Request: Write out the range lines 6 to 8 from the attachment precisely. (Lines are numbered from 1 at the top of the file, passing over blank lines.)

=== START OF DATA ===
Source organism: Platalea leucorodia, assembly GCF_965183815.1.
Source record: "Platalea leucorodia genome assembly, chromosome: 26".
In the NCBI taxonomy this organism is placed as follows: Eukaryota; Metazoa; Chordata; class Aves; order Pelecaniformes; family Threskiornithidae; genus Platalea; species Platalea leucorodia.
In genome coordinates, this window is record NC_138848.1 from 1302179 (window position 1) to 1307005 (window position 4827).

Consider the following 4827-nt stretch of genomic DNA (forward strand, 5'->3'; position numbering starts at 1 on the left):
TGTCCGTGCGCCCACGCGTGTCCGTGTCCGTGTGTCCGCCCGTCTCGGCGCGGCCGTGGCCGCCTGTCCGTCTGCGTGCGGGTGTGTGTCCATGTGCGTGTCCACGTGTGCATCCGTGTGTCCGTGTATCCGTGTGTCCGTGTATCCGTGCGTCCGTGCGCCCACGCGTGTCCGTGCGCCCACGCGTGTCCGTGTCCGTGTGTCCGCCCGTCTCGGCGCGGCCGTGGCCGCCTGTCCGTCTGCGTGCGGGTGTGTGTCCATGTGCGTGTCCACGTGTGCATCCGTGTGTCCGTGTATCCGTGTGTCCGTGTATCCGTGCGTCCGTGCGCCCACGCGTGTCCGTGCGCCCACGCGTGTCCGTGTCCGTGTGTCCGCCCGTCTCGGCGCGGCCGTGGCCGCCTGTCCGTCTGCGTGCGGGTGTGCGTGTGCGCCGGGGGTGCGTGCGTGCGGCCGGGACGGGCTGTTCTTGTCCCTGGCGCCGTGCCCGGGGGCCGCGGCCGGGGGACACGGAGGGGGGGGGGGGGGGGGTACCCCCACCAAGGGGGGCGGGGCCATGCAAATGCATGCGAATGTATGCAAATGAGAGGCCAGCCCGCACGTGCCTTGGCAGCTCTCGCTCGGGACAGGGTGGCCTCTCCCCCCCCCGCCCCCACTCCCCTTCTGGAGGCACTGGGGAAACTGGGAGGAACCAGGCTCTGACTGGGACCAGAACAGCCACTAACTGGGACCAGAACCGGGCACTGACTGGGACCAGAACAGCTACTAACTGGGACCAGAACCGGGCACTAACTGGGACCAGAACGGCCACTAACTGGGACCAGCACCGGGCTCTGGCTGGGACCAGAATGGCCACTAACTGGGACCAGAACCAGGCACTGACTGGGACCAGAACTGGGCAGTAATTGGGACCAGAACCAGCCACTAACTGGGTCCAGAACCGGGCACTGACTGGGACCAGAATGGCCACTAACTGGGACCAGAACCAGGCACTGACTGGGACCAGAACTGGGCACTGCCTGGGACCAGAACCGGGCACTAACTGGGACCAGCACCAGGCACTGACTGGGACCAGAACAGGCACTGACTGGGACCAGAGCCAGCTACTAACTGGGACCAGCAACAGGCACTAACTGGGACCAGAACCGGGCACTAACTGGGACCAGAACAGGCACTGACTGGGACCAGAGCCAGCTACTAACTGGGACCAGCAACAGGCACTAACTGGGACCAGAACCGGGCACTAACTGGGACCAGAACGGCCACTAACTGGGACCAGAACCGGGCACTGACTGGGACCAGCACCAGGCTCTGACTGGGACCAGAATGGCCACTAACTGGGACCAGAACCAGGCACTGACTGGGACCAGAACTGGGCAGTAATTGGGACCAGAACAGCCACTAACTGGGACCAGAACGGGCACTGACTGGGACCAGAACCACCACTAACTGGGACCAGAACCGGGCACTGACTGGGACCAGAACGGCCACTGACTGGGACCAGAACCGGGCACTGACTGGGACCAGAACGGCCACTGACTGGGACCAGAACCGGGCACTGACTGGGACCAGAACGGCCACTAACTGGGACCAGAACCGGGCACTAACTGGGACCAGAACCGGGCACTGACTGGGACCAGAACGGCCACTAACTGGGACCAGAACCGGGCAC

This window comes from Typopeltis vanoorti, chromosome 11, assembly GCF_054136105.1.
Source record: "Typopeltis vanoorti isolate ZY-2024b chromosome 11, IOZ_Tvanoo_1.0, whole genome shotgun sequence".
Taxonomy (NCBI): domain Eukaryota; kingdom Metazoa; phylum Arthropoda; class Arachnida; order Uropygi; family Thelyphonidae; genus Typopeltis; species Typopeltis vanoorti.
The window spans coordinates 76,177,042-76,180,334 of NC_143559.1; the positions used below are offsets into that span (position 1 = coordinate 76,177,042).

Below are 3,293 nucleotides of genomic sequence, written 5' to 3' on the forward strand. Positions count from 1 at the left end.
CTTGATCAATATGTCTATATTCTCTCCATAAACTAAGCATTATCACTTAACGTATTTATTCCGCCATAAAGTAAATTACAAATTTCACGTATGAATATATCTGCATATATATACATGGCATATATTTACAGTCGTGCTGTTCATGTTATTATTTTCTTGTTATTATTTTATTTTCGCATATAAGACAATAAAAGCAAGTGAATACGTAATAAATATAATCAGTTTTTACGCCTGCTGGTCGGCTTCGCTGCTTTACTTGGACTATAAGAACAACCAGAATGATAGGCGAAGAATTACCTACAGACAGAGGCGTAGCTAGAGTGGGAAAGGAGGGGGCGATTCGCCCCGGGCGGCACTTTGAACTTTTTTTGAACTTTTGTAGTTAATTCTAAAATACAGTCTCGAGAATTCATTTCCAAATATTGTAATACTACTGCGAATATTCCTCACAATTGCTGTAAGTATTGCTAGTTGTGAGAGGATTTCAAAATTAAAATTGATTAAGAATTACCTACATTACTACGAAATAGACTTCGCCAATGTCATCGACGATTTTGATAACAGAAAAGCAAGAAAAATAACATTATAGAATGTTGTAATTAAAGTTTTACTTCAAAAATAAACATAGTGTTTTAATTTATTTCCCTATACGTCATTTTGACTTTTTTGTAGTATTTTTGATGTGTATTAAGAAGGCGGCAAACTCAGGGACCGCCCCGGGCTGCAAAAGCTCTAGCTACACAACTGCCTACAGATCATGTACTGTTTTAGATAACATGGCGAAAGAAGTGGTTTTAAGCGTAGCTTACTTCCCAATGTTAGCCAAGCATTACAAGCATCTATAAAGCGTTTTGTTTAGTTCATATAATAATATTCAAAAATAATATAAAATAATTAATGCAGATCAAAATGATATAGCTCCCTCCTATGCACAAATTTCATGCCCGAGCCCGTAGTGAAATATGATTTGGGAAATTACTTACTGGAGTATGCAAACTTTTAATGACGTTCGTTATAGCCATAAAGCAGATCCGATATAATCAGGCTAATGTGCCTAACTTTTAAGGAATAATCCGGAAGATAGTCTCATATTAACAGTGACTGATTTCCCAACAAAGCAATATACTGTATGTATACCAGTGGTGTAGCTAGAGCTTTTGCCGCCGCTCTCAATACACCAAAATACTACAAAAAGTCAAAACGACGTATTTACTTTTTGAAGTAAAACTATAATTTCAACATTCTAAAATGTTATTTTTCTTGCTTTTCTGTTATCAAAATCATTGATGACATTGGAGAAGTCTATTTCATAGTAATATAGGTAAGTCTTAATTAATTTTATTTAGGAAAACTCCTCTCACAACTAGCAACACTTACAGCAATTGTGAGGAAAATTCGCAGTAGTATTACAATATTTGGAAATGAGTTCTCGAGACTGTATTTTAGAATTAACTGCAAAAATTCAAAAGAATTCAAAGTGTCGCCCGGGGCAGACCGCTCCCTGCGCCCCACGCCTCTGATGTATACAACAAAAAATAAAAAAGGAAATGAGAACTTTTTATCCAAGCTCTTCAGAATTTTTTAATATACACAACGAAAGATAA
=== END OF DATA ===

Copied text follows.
TGTCCGTGCGCCCACGCGTGTCCGTGTCCGTGTGTCCGCCCGTCTCGGCGCGGCCGTGGCCGCCTGTCCGTCTGCGTGCGGGTGTGTGTCCATGTGCGTGTCCACGTGTGCATCCGTGTGTCCGTGTATCCGTGTGTCCGTGTATCCGTGCGTCCGTGCGCCCACGCGTGTCCGTGCGCCCACGCGTGTCCGTGTCCGTGTGTCCGCCCGTCTCGGCGCGGCCGTGGCCGCCTGTCCGTCTGCGTGCGGGTGTGTGTCCATGTGCGTGTCCACGTGTGCATCCGTGTGTCCGTGTATCCGTGTGTCCGTGTATCCGTGCGTCCGTGCGCCCACGCGTGTCCGTGCGCCCACGCGTGTCCGTGTCCGTGTGTCCGCCCGTCTCGGCGCGGCCGTGGCCGCCTGTCCGTCTGCGTGCGGGTGTGCGTGTGCGCCGGGGGTGCGTGCGTGCGGCCGGGACGGGCTGTTCTTGTCCCTGGCGCCGTGCCCGGGGGCCGCGGCCGGGGGACACGGAGGGGGGGGGGGGGGGGGTACCCCCACCAAGGGGGGCGGGGCCATGCAAATGCATGCGAATGTATGCAAATGAGAGGCCAGCCCGCACGTGCCTTGGCAGCTCTCGCTCGGGACAGGGTGGCCTCTCCCCCCCCCGCCCCCACTCCCCTTCTGGAGGCACTGGGGAAACTGGGAGGAACCAGGCTCTGACTGGGACCAGAACAGCCACTAACTGGGACCAGAACCGGGCACTGACTGGGACCAGAACAGCTACTAACTGGGACCAGAACCGGGCACTAACTGGGACCAGAACGGCCACTAACTGGGACCAGCACCGGGCTCTGGCTGGGACCAGAATGGCCACTAACTGGGACCAGAACCAGGCACTGACTGGGACCAGAACTGGGCAGTAATTGGGACCAGAACCAGCCACTAACTGGGTCCAGAACCGGGCACTGACTGGGACCAGAATGGCCACTAACTGGGACCAGAACCAGGCACTGACTGGGACCAGAACTGGGCACTGCCTGGGACCAGAACCGGGCACTAACTGGGACCAGCACCAGGCACTGACTGGGACCAGAACAGGCACTGACTGGGACCAGAGCCAGCTACTAACTGGGACCAGCAACAGGCACTAACTGGGACCAGAACCGGGCACTAACTGGGACCAGAACAGGCACTGACTGGGACCAGAGCCAGCTACTAACTGGGACCAGCAACAGGCACTAACTGGGACCAGAACCGGGCACTAACTGGGACCAGAACGGCCACTAACTGGGACCAGAACCGGGCACTGACTGGGACCAGCACCAGGCTCTGACTGGGACCAGAATGGCCACTAACTGGGACCAGAACCAGGCACTGACTGGGACCAGAACTGGGCAGTAATTGGGACCAGAACAGCCACTAACTGGGACCAGAACGGGCACTGACTGGGACCAGAACCACCACTAACTGGGACCAGAACCGGGCACTGACTGGGACCAGAACGGCCACTGACTGGGACCAGAACCGGGCACTGACTGGGACCAGAACGGCCACTGACTGGGACCAGAACCGGGCACTGACTGGGACCAGAACGGCCACTAACTGGGACCAGAACCGGGCACTAACTGGGACCAGAACCGGGCACTGACTGGGACCAGAACGGCCACTAACTGGGACCAGAACCGGGCAC

This window comes from Typopeltis vanoorti, chromosome 11, assembly GCF_054136105.1.
Source record: "Typopeltis vanoorti isolate ZY-2024b chromosome 11, IOZ_Tvanoo_1.0, whole genome shotgun sequence".